At the beginning of the month, George Galloway appeared on Russia Today to talk up his bid to be mayor of London and claimed that London's voters want a "mayor who's a bit larger than life" and who's "not a creature of the party political machines". The former MP for Bradford West, who lost his seat at the general election, said he already received pledges of support from 13,000 people to help fight for control of the UK's capital when Boris Johnson steps down in May 2016.
The only problem is no one really knows too much about Galloway's mayoral campaign or how it would actually operate. While the politician has previously enjoyed success it has been by motivating his core support base in local parliamentary constituencies, winning a London-wide election would require a massive organisational effort and dozens of paid staff.
Yet even a number of his allies who might be expected to take part in any campaign have told BuzzFeed News they have not been informed of any plans and only found out about his bid through news outlets. Meanwhile, official records show Galloway's own political party has almost no members or funds, raising doubts over his ability to run a successful campaign. What's actually going on?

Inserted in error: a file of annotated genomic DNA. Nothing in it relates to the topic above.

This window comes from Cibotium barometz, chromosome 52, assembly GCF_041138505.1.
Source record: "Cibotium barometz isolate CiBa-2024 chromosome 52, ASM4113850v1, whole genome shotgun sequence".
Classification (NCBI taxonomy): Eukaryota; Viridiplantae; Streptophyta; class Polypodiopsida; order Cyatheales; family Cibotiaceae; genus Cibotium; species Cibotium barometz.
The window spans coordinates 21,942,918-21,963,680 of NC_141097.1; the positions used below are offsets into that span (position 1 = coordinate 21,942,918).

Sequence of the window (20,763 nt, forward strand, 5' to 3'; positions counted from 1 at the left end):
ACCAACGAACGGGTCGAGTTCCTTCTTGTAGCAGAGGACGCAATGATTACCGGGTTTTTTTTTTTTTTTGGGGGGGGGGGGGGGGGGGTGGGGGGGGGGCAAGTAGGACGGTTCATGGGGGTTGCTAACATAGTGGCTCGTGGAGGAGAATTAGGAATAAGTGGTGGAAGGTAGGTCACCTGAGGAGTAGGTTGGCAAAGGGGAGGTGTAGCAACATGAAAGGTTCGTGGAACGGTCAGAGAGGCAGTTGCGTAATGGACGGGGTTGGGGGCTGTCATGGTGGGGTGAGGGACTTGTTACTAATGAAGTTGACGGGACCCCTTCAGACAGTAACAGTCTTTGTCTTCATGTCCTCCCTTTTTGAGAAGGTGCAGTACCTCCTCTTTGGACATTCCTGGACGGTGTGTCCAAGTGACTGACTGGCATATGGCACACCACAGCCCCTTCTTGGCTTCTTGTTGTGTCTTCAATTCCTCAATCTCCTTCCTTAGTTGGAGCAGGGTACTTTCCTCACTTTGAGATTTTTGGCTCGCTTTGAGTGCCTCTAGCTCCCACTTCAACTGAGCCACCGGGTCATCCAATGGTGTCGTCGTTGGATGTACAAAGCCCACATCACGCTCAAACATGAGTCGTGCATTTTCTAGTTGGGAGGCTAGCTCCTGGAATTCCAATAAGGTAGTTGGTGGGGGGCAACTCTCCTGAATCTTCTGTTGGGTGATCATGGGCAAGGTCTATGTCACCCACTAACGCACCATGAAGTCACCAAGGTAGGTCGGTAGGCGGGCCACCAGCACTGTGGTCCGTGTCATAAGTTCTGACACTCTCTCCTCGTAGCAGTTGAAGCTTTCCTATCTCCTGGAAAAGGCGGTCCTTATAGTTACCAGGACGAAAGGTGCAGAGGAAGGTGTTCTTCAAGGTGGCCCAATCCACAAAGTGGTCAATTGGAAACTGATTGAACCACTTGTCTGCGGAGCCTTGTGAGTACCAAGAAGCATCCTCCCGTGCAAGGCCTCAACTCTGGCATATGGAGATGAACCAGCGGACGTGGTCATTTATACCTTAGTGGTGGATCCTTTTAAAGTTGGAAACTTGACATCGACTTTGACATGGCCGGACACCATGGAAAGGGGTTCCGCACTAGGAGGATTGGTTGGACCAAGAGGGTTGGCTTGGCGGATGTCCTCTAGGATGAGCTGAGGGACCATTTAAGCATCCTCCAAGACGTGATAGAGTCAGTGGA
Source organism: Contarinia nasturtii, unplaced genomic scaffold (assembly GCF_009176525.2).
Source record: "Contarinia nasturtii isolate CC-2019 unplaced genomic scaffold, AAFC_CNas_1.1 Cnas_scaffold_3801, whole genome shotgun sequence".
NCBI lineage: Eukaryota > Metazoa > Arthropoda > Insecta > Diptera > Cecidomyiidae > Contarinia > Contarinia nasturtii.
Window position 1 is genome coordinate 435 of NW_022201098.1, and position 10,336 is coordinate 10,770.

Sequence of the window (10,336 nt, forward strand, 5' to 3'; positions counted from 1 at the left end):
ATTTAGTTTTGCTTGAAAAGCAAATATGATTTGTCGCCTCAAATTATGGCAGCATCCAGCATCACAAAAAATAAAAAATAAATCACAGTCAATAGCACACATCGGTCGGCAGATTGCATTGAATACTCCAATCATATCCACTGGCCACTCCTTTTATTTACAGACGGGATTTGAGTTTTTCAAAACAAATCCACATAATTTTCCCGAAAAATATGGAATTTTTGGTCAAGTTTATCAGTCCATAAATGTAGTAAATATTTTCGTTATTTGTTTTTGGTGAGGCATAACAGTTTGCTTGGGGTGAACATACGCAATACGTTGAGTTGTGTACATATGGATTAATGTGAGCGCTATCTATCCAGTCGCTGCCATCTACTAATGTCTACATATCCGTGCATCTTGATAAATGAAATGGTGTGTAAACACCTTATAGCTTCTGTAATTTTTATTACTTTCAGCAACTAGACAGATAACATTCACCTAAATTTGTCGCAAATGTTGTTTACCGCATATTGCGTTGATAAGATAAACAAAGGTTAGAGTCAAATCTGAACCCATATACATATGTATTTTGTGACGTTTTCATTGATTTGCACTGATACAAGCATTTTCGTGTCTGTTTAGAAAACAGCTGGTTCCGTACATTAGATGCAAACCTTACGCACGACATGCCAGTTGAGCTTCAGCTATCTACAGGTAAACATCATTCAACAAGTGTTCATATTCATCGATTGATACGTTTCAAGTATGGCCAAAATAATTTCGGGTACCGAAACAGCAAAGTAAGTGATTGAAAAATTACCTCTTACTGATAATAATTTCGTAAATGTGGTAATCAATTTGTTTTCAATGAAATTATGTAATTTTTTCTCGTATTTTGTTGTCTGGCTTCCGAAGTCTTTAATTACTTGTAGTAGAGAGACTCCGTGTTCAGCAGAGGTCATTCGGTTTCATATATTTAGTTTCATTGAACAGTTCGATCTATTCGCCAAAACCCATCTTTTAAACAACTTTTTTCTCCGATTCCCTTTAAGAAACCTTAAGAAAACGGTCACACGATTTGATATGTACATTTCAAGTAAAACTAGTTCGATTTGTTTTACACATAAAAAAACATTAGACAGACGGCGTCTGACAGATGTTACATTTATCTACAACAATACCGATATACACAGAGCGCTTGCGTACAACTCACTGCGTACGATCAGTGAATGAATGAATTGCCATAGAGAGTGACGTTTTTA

Only one man seemed to be slightly more well-informed and that was journalist and Russia Today host Max Keiser, who Galloway announced would act as his economic spokesperson if he were to become mayor.
"With George as mayor we can get the job done of eliminating corrupt city bankers and regulators and in so doing, pave the way for more jobs, more growth, and a more diversified economy; one that does not rely so much on financialisation and speculation,” Keiser told BuzzFeed News. But he wasn't able to expand when pressed on how Galloway's campaign would be organised.
Galloway, who did not return request for comment for this article, also criticised "unfettered, untrammelled free markets," and took the side of a disgruntled black cab driver who called in on an LBC radio show to complain about the rise of Uber.
But the actual details of how his campaign would be run remain vague, ahead of its official launch on Sunday. Instead, there was a pledge to crowdfund enough money to keep the campaign ticking over: "We're going to ask for £100,000, we're hoping for more." But there's doubts that this would be enough: Boris Johnson and Ken Livingstone each spent around £400,000 during 2012's mayoral campaign, in addition to benefitting from the support of established political parties and their activists.